Digital evidence. It’s everywhere. Consider the ubiquitous nature of electronics: in our society, interaction with electronic devices is inevitable. Most of us interact with them hundreds, if not thousands, of times a day. And most of those devices are “smart” enough to retain information about who you are, and where you were, when you interacted.
Add to this the massive amounts of digital information office workers deal with every day: emails, the web, calendars, word processors, spreadsheets, and security systems. It’s a vast amount of information. And, all of these systems collect “digital fingerprints” when they are used. This leads to large amounts of “indirect” information available to anyone who knows to look for it.
Knowing to look
Imagine the time before we knew fingerprints were unique. Crime scenes held fingerprints and other forensic information, which was all literally overlooked. Footprints and blood evidence were examined. But since science didn’t know about blood types until about 100 years ago, even this important evidence was missed.
This is the current state of much digital evidence. It might be there, it might not. Most people vaguely consider its usefulness. And since this is new technology, many people are frequently clumsy in their methods of dealing with it.
But in almost all cases, the digital evidence is there. And we must be careful in handling it, because it is more fragile than other evidence. Even the simple act of turning a computer “on” can change and possibly destroy potentially useful digital evidence.
What’s the rush?
Only someone who knows technology and the law can adequately protect that valuable digital forensic evidence.
You need to get that computer into the hands of a digital forensics expert ASAP. And unlike many other tasks related to preparing the case, time is critical. Any delay leaves that evidence vulnerable. It would be like not putting up the police tape around a physical crime scene. If you let people walk through, your evidence gets compromised or lost.
But we’re trying to limit our costs!
Until you know you’re going to court, of course you don’t want to spend much money. The case might settle, money could be saved.
But, consider this: if the opposing counsel sees an immediate, aggressive move to gathering as much digital forensic evidence as possible, you’re more likely to get a settlement offer. A proactive digital forensics strategy clearly demonstrates that you are not only serious, but you’re aware of the importance of digital evidence. If your opposition is also up-to-date on the role of digital forensics, they will appreciate your savvy. If they are not technically inclined, they will likely be unclear, perhaps even intimidated, about what digital evidence there is, and what may be done with it. It’s a bit of a win-win for you.
The Digital Forensics Collection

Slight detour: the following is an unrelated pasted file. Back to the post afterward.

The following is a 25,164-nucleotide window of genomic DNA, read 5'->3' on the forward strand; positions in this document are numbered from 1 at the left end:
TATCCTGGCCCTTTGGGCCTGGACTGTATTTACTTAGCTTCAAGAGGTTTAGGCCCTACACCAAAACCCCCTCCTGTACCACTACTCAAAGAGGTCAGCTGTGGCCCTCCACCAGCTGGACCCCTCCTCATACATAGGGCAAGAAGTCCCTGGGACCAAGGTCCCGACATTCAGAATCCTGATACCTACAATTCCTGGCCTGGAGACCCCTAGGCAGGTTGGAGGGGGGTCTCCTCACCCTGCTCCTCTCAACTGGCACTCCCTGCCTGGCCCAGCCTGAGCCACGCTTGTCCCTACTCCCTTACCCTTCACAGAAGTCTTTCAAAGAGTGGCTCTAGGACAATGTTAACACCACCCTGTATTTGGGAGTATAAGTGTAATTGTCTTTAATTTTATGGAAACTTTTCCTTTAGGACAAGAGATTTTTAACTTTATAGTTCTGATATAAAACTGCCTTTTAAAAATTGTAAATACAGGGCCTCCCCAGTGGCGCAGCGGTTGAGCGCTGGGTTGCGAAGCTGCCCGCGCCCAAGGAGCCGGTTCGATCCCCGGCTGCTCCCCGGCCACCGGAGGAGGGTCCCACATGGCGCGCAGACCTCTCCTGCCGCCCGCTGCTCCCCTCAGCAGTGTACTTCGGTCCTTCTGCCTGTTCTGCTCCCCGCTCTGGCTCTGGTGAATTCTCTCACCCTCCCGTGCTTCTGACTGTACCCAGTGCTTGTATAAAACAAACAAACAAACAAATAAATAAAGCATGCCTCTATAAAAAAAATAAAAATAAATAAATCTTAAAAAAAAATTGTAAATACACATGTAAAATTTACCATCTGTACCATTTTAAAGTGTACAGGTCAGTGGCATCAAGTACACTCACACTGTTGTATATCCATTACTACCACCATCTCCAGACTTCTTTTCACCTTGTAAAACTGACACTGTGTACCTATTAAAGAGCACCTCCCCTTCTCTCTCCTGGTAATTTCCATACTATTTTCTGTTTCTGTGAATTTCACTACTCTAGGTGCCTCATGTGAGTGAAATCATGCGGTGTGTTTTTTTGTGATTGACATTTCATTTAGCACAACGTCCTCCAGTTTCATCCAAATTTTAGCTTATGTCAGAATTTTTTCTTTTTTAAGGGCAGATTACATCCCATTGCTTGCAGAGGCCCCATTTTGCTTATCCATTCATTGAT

There is a prudent way to limit costs early on, however: Digital forensic collection. This means collecting the evidence first, while leaving the detailed data analysis for later, when it becomes clear the case will likely go to trial.
Most digital forensic evidence is drawn from the hard disk drives of the computers in question. A “bit-level” image of a hard drive is an exact duplicate of the drive at the time the image is taken. You can take a bit-level image early, and use it later, if necessary. This phase of a digital forensic investigation is usually less than one quarter of the overall cost.
But, how broad do you cast your digital net? Is imaging all the office computers sufficient? What if home computers were involved? What about online backups, web searches, and mail servers? How far do you go?
Well, the answer comes from the cost ratio mentioned previously: If there is a 25% chance that a system could carry relevant digital forensic evidence, then capture an image of it. You can defer the decision to analyze the data until later.
Who you gonna call?
The best way to protect all involved is too seek the guidance of a digital forensic specialist at the earliest sign of possible litigation.
Your chosen digital forensics consultant needs to be qualified across many platforms: Windows, Mac, Linux, servers, web services, and even security systems. A digital forensics expert who is certified on just one product may not be “expert” enough to do the job thoroughly. You need depth on your bench.
The other role for your forensics consultant is as trusted advisor: Prudent advice about the timing of forensic collection and analysis will always be needed. And there will probably come a time when you need guidance regarding your own firm’s handling of electronic data.
Lastly, your digital forensics consultant should be someone you’d be comfortable presenting in court as an expert witness.
As is often the case, price may not be indicative of quality. So, you should consider these questions when evaluating any digital forensic consultant:
- Do they have their own dedicated digital forensics lab?
- Do they know the law?
- Do they follow the accepted protocols and procedures?
- Are they able to keep and present an acceptable chain of custody?
- Are they able to balance the costs against the various parameters of timing and scope involved in a digital forensic investigation?
- Can they deal with the wide scope of systems and hardware?
- Have they ever served as an expert witness?
- How long have they been in business?
- How quickly are they able to react?
- Are they familiar with discovery and preservation strategies and case law?
At the end of the analysis, you need to chose your digital forensic examiner very carefully. Using the information above will help avoid the most common errors.